By Graham Hays
Page 2

What if?

It isn't just the stuff of Ashton Kutcher movies anymore.

The names and misdeeds of the biggest chokers in sports are as well known as any hero or Hall of Famer. In fact, ESPN will devote an hour of air time on Tuesday night (8 ET, ESPN25: Who's No. 1?) to determine the biggest choke of the last 25 years. But what if those mistakes had never happened? Physicist Stephen Hawking recently said that his own earlier hypothesis about the existence of alternate universes is no longer viable, but that isn't enough to keep us from peering through the looking glass at worlds where the most infamous moments in sports never occurred.

But remember: Every action has an equal and opposite reaction. And in the end, things happen for a reason.

Bill Buckner
Maybe Buckner could have been a good manager?

Bill Buckner's Replacement
The Red Sox stand three outs from their first World Series title since 1918 -- they lead the Mets 5-3 in the 10th inning of Game 6. But disaster strikes when Calvin Schiraldi allows back-to-back-to-back singles and Bob Stanley uncorks a wild pitch that allows the tying run to score from third. The Sox escape the inning when Mookie Wilson grounds weakly to Dave Stapleton at first base. Neither team scores in the 11th inning, but the Red Sox load the bases with one out in the 12th after singles by Spike Owen and Wade Boggs and a walk to Marty Barrett. Forced to bat Stapleton, who he had inserted for Bill Buckner in the bottom of the 10th, manager John McNamara watches the veteran with just 39 at-bats all season ground into an inning-ending double play. Keith Hernandez makes the Red Sox pay for stranding 17 runners in the game, hitting a game-winning home run off Steve Crawford in the bottom of the 12th.

The Mets proceed to capture Game 7 two days later, and the full wrath of the Boston faithful lands on McNamara's shoulders. The Boston media lambastes the decision to remove Buckner, who drove in 102 runs during the regular season, pointing out that even the aging first baseman could surely have handled Wilson's grounder, the only ball that came his way in the 10th inning. Forever viewed as the man who would have ended the Curse if not for "McNamara's Meddling," Buckner goes on to enjoy a successful eight-year run as Red Sox manager before retiring to the broadcast booth.

Chris Webber
Chris Webber knew how big a mistake he'd made.

Chris Webber's Lost Prize
With under a minute to play in the NCAA title game and his Michigan Wolverines trailing North Carolina by two points, Chris Webber grabs a missed Carolina free throw and moves up court, getting away with an obvious travel before crossing midcourt. Trapped between two Carolina players and the sideline, Webber appears poised to call a timeout that his team doesn't have. But spotting the distinctive maize of another pair of Michigan shorts hanging several inches lower than the haze of Carolina blue, Webber stops short of disaster and fires a pass to Ray Jackson, who calmly hits a 3-pointer at the buzzer.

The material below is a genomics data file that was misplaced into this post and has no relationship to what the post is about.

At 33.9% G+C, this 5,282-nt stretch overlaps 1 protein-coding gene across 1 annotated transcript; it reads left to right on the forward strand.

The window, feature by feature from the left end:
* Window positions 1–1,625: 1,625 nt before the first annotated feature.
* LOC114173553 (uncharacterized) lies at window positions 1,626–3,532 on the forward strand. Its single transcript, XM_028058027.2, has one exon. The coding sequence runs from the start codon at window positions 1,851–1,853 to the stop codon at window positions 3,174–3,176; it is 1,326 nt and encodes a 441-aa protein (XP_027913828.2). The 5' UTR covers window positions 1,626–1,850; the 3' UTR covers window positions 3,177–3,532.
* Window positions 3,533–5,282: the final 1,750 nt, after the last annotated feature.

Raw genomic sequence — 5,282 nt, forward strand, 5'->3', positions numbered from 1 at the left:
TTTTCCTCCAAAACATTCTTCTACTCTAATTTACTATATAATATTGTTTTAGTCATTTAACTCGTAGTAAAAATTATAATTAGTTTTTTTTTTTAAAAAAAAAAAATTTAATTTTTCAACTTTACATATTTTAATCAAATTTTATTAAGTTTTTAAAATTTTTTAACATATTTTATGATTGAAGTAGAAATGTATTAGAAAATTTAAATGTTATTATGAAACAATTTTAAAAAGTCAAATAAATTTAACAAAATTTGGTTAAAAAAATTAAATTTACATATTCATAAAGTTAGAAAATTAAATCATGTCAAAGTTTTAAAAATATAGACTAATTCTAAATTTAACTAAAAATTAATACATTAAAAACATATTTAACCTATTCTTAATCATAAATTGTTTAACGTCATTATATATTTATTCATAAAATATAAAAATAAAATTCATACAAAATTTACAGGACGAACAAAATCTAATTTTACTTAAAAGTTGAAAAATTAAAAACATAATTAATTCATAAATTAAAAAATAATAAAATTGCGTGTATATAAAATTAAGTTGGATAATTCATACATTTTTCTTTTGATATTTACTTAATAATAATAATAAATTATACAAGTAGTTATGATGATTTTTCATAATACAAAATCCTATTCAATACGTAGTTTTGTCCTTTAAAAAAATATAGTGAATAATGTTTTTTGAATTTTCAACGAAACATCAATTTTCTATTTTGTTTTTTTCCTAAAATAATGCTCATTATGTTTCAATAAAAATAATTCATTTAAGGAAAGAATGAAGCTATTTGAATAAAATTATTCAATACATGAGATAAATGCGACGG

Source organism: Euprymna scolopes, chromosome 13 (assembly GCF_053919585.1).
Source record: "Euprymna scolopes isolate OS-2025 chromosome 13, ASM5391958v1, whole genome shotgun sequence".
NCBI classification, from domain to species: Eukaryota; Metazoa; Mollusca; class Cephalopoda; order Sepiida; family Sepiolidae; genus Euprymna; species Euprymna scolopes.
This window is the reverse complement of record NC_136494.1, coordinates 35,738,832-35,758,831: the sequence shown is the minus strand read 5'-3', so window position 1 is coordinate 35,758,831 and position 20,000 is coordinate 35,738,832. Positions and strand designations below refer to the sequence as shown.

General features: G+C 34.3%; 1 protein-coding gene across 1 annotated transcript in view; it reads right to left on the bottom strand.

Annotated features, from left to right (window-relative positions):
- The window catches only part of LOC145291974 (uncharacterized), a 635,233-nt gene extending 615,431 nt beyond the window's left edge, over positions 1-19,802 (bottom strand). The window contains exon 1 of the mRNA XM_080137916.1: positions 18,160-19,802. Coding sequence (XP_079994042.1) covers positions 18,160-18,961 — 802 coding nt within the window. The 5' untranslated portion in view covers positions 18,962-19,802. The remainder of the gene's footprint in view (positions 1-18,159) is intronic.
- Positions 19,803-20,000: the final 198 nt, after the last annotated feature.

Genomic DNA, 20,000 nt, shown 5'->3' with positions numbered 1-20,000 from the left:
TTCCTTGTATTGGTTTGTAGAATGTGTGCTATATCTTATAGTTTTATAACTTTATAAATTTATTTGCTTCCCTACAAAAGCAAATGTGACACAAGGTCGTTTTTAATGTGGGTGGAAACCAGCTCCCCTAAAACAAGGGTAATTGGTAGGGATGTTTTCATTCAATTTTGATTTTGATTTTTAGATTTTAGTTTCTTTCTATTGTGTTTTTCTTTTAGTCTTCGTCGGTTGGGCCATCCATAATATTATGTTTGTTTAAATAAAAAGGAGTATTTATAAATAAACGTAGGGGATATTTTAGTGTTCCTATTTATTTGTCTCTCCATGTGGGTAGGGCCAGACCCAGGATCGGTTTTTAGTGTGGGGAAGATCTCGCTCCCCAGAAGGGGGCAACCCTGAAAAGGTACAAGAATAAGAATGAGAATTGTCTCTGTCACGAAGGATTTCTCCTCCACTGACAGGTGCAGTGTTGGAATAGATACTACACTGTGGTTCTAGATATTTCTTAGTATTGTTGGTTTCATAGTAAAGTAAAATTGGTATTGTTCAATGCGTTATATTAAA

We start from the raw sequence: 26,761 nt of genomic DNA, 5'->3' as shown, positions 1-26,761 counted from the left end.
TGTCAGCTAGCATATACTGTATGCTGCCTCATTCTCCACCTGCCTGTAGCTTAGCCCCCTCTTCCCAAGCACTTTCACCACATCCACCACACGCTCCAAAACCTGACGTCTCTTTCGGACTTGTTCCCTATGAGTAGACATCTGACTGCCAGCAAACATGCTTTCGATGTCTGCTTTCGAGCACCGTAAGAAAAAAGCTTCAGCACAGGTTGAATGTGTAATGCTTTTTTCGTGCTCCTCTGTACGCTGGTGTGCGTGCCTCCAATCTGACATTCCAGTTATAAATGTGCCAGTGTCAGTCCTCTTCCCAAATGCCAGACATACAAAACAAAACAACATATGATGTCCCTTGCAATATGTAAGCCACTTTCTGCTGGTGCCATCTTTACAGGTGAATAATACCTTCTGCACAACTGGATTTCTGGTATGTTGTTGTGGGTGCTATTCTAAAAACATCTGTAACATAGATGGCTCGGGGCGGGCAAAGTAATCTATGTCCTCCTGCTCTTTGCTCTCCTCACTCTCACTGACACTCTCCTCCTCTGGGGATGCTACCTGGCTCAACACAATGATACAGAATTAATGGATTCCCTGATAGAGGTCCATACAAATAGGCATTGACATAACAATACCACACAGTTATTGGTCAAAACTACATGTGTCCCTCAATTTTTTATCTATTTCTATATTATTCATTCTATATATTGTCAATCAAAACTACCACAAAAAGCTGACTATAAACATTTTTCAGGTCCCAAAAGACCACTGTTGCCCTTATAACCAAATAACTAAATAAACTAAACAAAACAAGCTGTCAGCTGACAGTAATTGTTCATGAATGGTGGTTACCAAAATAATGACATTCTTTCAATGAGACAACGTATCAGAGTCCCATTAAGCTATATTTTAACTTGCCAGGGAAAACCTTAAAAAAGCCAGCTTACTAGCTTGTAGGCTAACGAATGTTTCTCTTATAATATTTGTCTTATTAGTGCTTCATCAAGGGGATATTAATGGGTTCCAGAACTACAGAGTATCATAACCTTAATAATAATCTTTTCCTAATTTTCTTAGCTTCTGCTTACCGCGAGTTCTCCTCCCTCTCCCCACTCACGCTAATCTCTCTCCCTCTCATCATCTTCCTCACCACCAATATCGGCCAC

Hailed as a hero for the miraculous pass and leading the "Fab Five" to a championship, Webber is the unquestioned top pick in the NBA Draft. Orlando officials laugh at trade rumors involving Penny Hardaway, knowing fans will flock to see the personable, open and joyful rookie. Webber wins Rookie of the Year honors and goes on to form one of the most dominating frontcourts in NBA history alongside Shaquille O'Neal. Webber and Shaq are inseparable, negotiating lifetime deals to stay in Orlando and lifting the Magic past Michael Jordan's Bulls to win four consecutive NBA titles. Webber retires as one of the NBA's all-time leading scorers and later becomes majority owner of the Magic.

All of which sounds pretty good ... until you consider that in this scenario, he never meets Tyra Banks.

Steve Bartman Saves Civilization
The year of the great seventh number accomplished,
It will appear at the time of the games of slaughter:
Not far from the great millennial age,
When the buried will go out from their tombs.

-- Nostradamus, Century X, quatrain 74

Juan Pierre's double could have been the start of something, but the Cubs were not about to be denied a long-awaited trip to the World Series. With Florida trailing by three runs and one out in the top of the eighth, Pierre doubles to left, and the heart of the order follows. But when Moises Alou catches Luis Castillo's foul pop down the left field line in front of a distracted fan -- locked in fruitless pursuit of a radio station that wasn't playing "Hey Ya" by Outkast -- the wind drifts out of the Marlins' sails. Pierre eventually scores on an Ivan Rodriguez single, but Mark Prior escapes the inning on Miguel Cabrera's routine groundout to Alex Gonzalez.